Buffalo Not Involving Parents, May Face Funding Hold

Buffalo Superintendent Pamela Brown's woes continue, as she was recently told by the state Education Department to try again regarding the district's continued failure to properly include parents in its application for millions in federal grant money and all its school improvement plans. Until the district has "meaningful" discussions with its parent groups as required by law, the state is placing a temporary hold on $36 million in federal aid, according to the director of Title I School and Community Services, Roberto Reyes.

This decision represents another rebuke from the state and reinforces the District Parent Coordinating Council's long-standing contention that parents are not treated as true partners in the improvement of education for Buffalo children, although it's unlikely to have a serious, immediate impact on the district's budget.

"They're struggling with the fact that they have to actually respect parents as something other than a group that does baked good sales," said parent council President Samuel Radford III, referring to Brown and her predecessor, James Williams. "I'm serious. They're struggling with this."

Radford warned Brown and the School Board back in August and September that a complaint with the state would be filed by the parent council if the district submitted these plans and applications without further consultation with parent leaders. Regardless, the district and the board went ahead with the application and plan submissions. The use of $36 million in federal aid and detail how the district and individual schools plan to improve academic performance are governed by these documents.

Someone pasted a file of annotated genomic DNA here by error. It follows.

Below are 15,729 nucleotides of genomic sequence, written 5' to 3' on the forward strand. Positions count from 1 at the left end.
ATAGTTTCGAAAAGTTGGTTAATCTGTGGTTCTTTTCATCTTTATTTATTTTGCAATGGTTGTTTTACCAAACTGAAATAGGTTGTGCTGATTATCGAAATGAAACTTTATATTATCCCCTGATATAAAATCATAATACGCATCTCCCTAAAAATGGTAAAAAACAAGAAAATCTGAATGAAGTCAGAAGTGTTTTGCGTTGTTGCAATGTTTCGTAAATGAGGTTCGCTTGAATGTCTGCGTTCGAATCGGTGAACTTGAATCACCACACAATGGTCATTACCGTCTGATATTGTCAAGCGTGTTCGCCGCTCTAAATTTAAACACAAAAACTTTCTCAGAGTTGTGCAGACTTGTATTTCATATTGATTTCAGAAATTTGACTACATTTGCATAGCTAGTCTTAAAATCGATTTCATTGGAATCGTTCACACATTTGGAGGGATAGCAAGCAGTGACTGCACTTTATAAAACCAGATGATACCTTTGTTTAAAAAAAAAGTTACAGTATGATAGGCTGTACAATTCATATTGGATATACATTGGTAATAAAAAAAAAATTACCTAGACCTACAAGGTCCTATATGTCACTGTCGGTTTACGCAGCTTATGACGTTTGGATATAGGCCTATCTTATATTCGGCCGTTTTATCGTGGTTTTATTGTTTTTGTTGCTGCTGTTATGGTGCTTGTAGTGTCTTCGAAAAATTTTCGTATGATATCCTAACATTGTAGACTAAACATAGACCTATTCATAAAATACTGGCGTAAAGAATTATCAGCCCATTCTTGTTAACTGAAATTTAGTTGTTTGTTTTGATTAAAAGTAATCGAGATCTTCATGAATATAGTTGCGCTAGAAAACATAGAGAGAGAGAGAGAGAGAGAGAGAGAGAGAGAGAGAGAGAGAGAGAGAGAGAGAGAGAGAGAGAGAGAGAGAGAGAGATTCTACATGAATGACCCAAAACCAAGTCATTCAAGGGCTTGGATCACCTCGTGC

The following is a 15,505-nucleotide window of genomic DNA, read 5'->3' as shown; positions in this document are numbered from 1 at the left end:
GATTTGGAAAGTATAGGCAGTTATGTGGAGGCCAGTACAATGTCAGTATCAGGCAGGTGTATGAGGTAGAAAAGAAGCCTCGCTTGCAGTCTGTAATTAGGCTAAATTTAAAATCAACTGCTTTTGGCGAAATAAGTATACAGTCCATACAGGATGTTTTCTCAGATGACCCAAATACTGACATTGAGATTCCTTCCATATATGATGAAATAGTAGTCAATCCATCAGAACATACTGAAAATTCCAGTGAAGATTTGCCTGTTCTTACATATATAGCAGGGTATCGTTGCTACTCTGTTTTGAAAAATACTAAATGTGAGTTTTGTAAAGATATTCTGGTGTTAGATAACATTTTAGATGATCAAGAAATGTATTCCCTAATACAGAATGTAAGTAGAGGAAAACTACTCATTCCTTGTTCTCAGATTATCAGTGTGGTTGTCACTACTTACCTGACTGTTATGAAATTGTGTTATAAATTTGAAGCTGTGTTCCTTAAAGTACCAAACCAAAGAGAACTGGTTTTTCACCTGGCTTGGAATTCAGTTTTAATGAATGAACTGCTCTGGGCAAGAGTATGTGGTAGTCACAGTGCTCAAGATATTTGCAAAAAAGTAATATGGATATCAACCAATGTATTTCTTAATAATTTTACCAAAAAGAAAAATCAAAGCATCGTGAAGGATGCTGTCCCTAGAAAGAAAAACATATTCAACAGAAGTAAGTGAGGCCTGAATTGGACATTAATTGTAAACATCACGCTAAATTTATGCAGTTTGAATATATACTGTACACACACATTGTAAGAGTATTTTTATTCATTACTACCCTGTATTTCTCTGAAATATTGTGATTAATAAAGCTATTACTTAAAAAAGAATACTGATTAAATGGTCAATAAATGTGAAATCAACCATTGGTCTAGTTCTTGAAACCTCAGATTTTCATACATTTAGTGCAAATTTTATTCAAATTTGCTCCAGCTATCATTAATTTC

According to Sandra Tan of The Buffalo News, Reyes stated on December 19th that district leaders must prove that they solicited feedback from the parent council in developing the district's applications and plans even if they are not required to gain the approval of the parent group in the submission of these documents. In his letter to the superintendent on the same day, Reyes stated that the district did not meet this requirement despite the district's submission of hundreds of pages of documents in October attempting to prove otherwise. The state therefore as a result is "placing a hold" on the district's previously approved consolidated application, which would have released millions in federal Title I antipoverty money and other federal grant funding.

With the district scheduling a series of meetings with the parent council in January to discuss the improvement plans and federal grant application, the release of that money is contingent to the move's success. Progress reports, including meeting minutes and other documentation, must be submitted to the state as proof the state's directive is being met. To have the Education Department reinstate the district's budgets, the district will have to submit a request by 1st February 2014.

A one-month delay would not be considered a major setback since the district initially covers its own costs up front despite it relying on state and federal grant reimbursements to support much of its work. However, from a public relations angle, the state's withholding of federal aid is problematic for a superintendent who has had top state education officials repeatedly showing up on her doorstep with concerns that must be immediately addressed.

On December 20th, assistant Education Commissioner Ira Schwartz and other state officials met with the superintendent for hours to discuss a number of concerns, including the state's directive to meet with the parent group or face a further tie-up of funds.

"Ira Schwartz made it crystal clear that the money will not be released until the district comes into compliance," said Radford, who also attended the meeting. "There's no ambiguity there.""

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